‘Kinky Boots’ star Celina Carvajal talks about the blockbuster musical and her heavy metal band ‘The Deafening’

Celina Carvajal with the Stage Door Dish card.

Celina Carvajal with the Stage Door Dish card.

The Sex might be in the Heel but the 2013 Tonys gold is in the Boots.

Kinky Boots, which opened at the Al Hirschfeld Theatre on April 4, celebrated 13 total nominations on Tuesday morning, including nods for best musical, director, actor, score and choreographer.

Celina Carvajal, who plays pseudo-villain Nicola in the musical, talked with me about why she loves being part of the show, what it’s like to work with her nominated cast, her music career with her heavy metal band and her personal favorite type of shoe.

SDD: I know that you’ve been involved with this show for quite a while. What has the process been like for you to first have it in conception, then in previews and to now have it on Broadway?

CC: It’s been a consistent process, actually. Every time I have gone in and done a reading or a workshop it has been the same energy every time. It has been good every time, it’s been a fun experience. Currently, it has been this easy feeling the whole time. Chicago was a little harder because they made a lot of changes for me but this New York run has been a breeze. It’s been amazing. It took three days to tech the show which is unheard of for a Broadway show. They made very small changes but most of the work we did was actually in Chicago so that was the hardest time. Once we got through Chicago and moved in here, there has been an ease to the show. Everyone is happy and excited. It has been wonderful.

SDD: Last time I talked to you, you were so fun because you were so excited about the show. I could tell your energy was so high. Is that continual or has it settled in more?

CC: It has kind of settled in more but when we did our first preview it was crazy. I think the whole cast was on a stage high the entire week. We were all running around like idiots. We were all so happy, with big, huge smiles on our faces. We know the product that we have and we love it. So it has sunk in a little bit more. We are in New York. It has sort of a different vibe than Chicago because Chicago was our first time. We wore the costumes for the first time, we had a set for the very first time, we had the lighting so now we’ve had that all before. We have moved into a theatre that was made for our show and it is brilliant. We are all settling in and we all have our lives here in New York. So, it’s a little bit different, but it is still so exciting being here with the product that we have on our hands. We love to do it every night.

SDD: What do you love most about being part of Kinky Boots and how does it differ from other shows that you’ve been a part of?

CC: I think the creative team is the best part of the show. I love the show itself. I have one of the harder roles because I am very isolated and I don’t see anyone ever. People don’t cheer for my character. They love to hate my character. It can be hard to play that character sometimes but in the end I get to come out and party with everyone which is nice. I think the best part about this whole process has been working with the creative team. I don’t know how to describe it. They already know how good they are at what they do so having to prove their ego is completely off the table. They are just there writing for the art. That really does affect everyone around them.

SDD: What is it like to work side-by-side with Cyndi Lauper and Harvey Fierstein?

CC: They’re great. Harvey Fierstein is just a bundle of love; he’s very loving. When you go up to him he gives you big hugs every time. He is just so wonderful. I had no idea what to expect when I first met him so I’m really happy that he’s like that. It is so nice; he is like your mother. Or even like your favorite aunt that you never get to see but you love so much. With Cyndi, she is just a nut. She is unusual. It can be confusing because sometimes she can talk to you in a way that you imagine may be a little off-setting but it’s not. Once you figure out that everything she does is from the heart and how she wants you to be good you understand her more. I really like that. She is herself and I really like that.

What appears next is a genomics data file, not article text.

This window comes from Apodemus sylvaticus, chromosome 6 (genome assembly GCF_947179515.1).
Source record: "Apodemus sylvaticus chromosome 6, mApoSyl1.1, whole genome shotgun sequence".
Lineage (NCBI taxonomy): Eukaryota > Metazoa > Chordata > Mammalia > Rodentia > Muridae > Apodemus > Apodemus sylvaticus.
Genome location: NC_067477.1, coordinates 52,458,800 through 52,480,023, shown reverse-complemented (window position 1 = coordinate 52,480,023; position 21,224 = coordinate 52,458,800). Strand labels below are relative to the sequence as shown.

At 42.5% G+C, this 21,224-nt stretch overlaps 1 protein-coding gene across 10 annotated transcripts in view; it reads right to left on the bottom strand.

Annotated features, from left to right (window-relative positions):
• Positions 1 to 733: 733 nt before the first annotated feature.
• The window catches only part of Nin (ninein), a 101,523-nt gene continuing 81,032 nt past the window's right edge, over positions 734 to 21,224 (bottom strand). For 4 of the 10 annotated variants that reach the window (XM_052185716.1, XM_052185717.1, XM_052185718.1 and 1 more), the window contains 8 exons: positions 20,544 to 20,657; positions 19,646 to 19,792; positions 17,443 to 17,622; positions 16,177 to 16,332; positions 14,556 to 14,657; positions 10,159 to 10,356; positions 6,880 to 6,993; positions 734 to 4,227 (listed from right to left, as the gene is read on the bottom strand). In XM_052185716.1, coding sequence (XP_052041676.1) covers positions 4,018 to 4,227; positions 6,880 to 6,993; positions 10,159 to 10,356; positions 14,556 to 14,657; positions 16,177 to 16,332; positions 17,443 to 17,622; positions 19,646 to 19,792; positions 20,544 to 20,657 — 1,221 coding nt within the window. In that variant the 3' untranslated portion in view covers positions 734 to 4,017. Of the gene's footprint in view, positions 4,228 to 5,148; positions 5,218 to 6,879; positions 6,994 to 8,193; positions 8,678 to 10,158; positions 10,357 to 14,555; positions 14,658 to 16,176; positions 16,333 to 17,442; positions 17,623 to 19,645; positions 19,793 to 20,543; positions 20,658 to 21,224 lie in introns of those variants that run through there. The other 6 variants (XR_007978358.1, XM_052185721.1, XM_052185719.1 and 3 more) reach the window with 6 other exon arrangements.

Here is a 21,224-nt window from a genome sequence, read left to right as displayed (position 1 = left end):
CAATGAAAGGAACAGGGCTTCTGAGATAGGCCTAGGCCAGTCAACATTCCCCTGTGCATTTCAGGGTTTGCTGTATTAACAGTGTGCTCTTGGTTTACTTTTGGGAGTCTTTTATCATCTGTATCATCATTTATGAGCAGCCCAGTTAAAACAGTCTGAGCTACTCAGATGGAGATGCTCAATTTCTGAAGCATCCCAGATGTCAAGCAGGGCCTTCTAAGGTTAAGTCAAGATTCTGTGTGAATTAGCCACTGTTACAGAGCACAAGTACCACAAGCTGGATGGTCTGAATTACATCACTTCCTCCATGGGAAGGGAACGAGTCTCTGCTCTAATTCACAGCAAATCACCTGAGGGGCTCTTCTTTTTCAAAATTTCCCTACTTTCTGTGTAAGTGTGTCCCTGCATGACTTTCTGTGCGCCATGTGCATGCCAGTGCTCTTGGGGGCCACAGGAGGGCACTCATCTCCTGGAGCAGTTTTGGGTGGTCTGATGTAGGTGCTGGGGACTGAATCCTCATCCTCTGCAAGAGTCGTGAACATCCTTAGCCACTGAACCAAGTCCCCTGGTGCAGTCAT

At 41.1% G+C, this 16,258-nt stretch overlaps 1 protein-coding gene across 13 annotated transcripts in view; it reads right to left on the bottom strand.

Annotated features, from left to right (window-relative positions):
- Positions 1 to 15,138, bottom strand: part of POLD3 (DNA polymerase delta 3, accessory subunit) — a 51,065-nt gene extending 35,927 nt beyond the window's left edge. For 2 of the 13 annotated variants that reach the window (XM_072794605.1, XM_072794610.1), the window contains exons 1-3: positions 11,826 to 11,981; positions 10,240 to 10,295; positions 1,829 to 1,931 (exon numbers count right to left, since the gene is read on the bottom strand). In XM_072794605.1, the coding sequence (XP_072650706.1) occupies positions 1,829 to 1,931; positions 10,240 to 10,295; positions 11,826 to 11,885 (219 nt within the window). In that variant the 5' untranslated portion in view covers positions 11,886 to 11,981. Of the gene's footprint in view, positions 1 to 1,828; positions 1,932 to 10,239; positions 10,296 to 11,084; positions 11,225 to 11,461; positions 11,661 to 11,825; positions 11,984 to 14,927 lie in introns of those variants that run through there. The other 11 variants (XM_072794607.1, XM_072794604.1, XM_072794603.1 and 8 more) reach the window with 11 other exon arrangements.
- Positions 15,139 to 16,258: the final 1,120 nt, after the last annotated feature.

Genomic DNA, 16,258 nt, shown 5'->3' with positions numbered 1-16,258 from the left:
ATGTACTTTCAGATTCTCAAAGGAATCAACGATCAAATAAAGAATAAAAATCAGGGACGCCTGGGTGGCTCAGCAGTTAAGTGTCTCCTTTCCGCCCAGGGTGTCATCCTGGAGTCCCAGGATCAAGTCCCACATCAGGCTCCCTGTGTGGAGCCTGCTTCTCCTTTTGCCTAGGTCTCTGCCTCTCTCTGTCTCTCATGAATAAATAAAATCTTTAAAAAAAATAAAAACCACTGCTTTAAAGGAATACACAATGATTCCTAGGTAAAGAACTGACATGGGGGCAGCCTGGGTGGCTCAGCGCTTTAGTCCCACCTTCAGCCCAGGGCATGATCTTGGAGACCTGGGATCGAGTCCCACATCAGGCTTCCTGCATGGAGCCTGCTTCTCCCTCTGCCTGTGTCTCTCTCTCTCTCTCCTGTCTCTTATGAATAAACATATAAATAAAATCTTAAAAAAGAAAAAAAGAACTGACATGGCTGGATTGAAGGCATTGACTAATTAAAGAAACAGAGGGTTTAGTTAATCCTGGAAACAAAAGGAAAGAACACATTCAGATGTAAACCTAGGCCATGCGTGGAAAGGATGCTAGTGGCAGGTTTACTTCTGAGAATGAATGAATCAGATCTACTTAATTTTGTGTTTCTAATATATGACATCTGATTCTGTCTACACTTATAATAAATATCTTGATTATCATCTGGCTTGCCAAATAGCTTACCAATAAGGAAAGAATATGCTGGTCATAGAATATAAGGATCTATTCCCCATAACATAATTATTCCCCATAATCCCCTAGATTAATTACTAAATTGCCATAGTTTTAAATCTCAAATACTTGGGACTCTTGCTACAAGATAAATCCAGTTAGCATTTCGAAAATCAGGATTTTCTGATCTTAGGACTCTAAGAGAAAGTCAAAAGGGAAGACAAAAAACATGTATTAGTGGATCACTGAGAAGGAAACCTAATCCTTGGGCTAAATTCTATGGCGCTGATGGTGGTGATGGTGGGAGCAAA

SDD: I want to ask about Nicola because you said that she is not the most loveable character from the show but it kind of makes her more intriguing that way. Do you enjoy playing kind of a pseudo-villain?

CC: Yeah. It’s fun to play the evil character even though she is not really that evil. I always put it like she is the republican at the democratic convention. She wants what everyone in the audience and everyone on stage doesn’t want. She’s rooting for the opposite side. She’s got her point and she’s still got a heart, she just wants different things than everybody else.

SDD: Is it more of a challenge or is it more of a joy to play that?

CC: It’s a challenge. I came out of the stage door once, it was actually the first preview, and this woman comes up to me and she touched my arm and said, ‘You’re such a bitch!’ I was like, ‘Thanks!’ She said, ‘No, no, no. I mean on stage! I’m sure you’re really nice in person.’ And I was like, ‘Yeah, okay.’ So, I guess I’m doing my job right.

SDD: How has the response been for you? To kind of go through this process, and see people who are like, ‘Oh my God, you’re a bitch!’ and seeing that level of energy, because there is such a high positive energy with this show.

CC: It’s great. It just means that we’re doing our jobs right, you know? It means that people believe us and that’s what we need. We need the audience to really be involved in the show. At the end, you can really just feel it. They jump to their feet and they want to jump up on stage and put some kinky boots on. You can just feel that from the audience. People lean toward the stage, kind of like a concert. They get up and they want to sing along. I feel like they have a familiarity with the music already. When they hear it, they remember it. It feels like they know the song and they want to sing along. One night, there was this very old man in the front row, and he stood up and he was clapping along. He was trying so desperately to sing along, and he didn’t know the words, but it was so cute. It was so wonderful because he really wanted to know the lyrics so he could be a part of it.

SDD: Do you have a favorite song in the show?

CC: I think that my favorite song is “Just Be” and it’s like right at the end of the show. If I had any say in it there would be a mega-mix of this song. I just really love that song, it’s such a cool song. That was the song that I saw the guy trying to sing along to.

SDD: You had a solo in the show, didn’t you?